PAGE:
Testosterone therapy helps suppress advanced prostate cancer
In a surprising paradox, the male hormone testosterone, generally thought to be a feeder of prostate cancer, has been found to suppress some advanced prostate cancers.
New York: In a surprising paradox, the male hormone testosterone, generally thought to be a feeder of prostate cancer, has been found to suppress some advanced prostate cancers.
The scientists at the Johns Hopkins University's Kimmel Cancer Centre also said testosterone therapy may also reverse resistance to testosterone-blocking drugs used to treat prostate cancer.
"These results suggest that testosterone therapy has the potential to reverse the resistance that eventually develops to testosterone-blocking drugs like enzalutamide," they noted.
In men whose prostate cancer spreads, doctors typically prescribe drugs that block testosterone production, but cancer cells eventually become resistant to this means of reducing the hormone.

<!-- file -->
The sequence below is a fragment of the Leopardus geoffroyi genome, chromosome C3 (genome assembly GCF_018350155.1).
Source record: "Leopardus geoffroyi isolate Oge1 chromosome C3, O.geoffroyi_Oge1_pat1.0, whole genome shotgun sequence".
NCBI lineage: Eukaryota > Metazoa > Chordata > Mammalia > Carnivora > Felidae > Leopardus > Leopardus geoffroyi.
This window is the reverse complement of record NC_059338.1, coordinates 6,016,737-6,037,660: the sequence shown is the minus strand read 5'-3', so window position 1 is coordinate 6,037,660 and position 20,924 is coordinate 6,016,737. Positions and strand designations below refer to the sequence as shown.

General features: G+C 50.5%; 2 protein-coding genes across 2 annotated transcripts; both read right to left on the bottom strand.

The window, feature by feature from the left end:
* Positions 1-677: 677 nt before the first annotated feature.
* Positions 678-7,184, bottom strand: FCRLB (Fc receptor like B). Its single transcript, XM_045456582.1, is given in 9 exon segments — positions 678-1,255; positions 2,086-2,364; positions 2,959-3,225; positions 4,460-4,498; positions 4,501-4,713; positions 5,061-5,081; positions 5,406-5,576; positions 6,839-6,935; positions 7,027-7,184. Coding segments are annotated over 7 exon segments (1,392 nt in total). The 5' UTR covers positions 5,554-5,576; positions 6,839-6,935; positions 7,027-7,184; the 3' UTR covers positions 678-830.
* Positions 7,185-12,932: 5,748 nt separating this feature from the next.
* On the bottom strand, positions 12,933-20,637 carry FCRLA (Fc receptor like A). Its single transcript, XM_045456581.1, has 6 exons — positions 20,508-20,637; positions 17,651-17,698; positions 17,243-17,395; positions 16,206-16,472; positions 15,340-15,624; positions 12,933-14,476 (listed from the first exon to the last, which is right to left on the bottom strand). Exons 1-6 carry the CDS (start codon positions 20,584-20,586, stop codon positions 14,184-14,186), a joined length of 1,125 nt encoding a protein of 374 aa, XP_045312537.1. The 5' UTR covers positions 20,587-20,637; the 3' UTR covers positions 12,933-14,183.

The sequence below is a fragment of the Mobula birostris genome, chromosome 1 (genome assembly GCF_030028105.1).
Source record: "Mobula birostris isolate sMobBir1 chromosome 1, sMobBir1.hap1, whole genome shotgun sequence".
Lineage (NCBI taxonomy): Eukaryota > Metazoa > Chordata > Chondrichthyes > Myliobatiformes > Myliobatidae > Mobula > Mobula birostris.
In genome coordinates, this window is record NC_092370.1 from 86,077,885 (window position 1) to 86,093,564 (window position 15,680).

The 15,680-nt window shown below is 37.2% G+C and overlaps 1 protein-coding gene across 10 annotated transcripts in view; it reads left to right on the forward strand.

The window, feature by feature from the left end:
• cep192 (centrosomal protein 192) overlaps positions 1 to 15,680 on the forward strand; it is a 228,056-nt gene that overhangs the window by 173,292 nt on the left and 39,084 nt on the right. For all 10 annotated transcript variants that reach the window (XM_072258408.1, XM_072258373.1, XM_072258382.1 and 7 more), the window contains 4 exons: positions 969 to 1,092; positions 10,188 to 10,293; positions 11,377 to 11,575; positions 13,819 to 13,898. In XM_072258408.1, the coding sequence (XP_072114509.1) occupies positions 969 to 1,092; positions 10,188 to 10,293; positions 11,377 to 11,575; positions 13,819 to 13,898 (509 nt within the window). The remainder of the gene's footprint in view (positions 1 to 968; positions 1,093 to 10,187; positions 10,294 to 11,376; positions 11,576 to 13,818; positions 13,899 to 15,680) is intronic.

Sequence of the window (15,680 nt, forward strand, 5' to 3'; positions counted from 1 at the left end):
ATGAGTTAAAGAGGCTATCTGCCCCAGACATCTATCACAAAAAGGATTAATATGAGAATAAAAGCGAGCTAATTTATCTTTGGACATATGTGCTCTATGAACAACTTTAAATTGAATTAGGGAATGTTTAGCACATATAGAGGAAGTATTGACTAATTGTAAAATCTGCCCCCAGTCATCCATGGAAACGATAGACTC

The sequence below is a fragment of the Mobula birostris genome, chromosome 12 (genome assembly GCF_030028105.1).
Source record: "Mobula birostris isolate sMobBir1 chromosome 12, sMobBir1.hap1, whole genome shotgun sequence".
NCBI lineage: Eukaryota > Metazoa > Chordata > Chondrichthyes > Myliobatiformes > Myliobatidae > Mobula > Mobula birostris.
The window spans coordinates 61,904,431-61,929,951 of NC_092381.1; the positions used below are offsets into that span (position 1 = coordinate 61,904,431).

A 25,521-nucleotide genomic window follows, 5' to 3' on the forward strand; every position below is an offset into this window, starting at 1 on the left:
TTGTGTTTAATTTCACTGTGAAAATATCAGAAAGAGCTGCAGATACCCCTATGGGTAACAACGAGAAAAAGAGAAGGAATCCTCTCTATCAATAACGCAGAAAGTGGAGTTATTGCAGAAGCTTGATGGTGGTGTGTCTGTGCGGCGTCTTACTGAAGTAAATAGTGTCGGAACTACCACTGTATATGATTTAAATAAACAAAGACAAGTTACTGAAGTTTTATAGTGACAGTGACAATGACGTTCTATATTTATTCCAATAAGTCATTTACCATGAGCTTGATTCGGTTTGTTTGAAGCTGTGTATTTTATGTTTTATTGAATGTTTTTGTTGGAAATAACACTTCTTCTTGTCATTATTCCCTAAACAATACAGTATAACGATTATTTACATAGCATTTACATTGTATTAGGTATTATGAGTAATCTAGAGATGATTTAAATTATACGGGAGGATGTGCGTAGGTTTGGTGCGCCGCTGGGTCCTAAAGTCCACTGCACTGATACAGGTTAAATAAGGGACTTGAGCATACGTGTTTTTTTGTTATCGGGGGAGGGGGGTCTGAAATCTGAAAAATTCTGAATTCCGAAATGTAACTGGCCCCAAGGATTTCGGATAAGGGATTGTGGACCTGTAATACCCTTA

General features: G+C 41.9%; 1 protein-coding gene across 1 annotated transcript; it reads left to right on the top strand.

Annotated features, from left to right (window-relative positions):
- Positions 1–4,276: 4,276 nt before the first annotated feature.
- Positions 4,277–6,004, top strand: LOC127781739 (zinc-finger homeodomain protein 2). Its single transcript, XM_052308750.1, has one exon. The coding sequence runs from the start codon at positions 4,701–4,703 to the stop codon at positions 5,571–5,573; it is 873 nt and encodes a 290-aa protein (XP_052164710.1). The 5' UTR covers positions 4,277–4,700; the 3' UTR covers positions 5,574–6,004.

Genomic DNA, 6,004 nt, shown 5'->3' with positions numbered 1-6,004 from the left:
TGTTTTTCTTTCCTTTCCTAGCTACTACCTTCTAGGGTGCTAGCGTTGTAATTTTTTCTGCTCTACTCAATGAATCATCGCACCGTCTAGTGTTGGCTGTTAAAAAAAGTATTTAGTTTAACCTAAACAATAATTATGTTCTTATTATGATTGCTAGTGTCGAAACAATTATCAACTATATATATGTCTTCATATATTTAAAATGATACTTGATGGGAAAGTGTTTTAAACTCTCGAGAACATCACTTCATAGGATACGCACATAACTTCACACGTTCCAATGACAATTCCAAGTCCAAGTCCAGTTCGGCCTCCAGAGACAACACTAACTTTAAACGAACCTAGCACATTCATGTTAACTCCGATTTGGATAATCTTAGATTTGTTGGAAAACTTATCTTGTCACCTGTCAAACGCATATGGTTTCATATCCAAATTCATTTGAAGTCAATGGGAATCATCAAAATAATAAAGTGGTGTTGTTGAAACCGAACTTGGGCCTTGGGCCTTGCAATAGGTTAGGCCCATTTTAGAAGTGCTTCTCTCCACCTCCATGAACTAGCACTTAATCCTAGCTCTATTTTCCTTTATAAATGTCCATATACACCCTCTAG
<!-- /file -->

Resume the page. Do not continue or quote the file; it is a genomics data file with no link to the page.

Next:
For the study, the researchers enrolled 16 men who had been receiving testosterone-lowering treatment for metastatic prostate cancer.
The men were given three 28-day cycles of an intramuscular injection of testosterone and two weeks of a chemotherapy drug called etoposide.
Men who showed decreases in the levels of prostate specific antigen (PSA), a blood marker for prostate cancer, after three cycles were continued on testosterone injections alone.
"However, men should not try to self-medicate their cancers with testosterone supplements available over the counter," warned medical oncologist Samuel Denmeade, who led the small yet significant study of 16 patients with metastatic prostate cancer.
The study appeared in the journal Science Translational Medicine.